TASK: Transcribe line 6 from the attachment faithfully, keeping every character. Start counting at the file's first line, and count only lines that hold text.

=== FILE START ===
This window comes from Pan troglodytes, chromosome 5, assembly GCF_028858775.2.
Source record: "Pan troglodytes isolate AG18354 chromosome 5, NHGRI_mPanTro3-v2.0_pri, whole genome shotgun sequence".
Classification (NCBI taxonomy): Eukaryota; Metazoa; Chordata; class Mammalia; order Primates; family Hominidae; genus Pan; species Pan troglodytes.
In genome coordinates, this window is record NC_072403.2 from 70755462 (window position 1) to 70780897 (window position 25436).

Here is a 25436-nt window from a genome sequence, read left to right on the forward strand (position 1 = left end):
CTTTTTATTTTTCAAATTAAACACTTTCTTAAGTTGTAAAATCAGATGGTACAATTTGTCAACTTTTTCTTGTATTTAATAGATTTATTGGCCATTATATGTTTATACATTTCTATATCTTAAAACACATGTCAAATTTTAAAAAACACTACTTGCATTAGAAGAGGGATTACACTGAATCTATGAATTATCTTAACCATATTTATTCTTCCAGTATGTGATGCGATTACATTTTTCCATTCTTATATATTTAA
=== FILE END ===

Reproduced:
CTTTTTATTTTTCAAATTAAACACTTTCTTAAGTTGTAAAATCAGATGGTACAATTTGTCAACTTTTTCTTGTATTTAATAGATTTATTGGCCATTATATGTTTATACATTTCTATATCTTAAAACACATGTCAAATTTTAAAAAACACTACTTGCATTAGAAGAGGGATTACACTGAATCTATGAATTATCTTAACCATATTTATTCTTCCAGTATGTGATGCGATTACATTTTTCCATTCTTATATATTTAA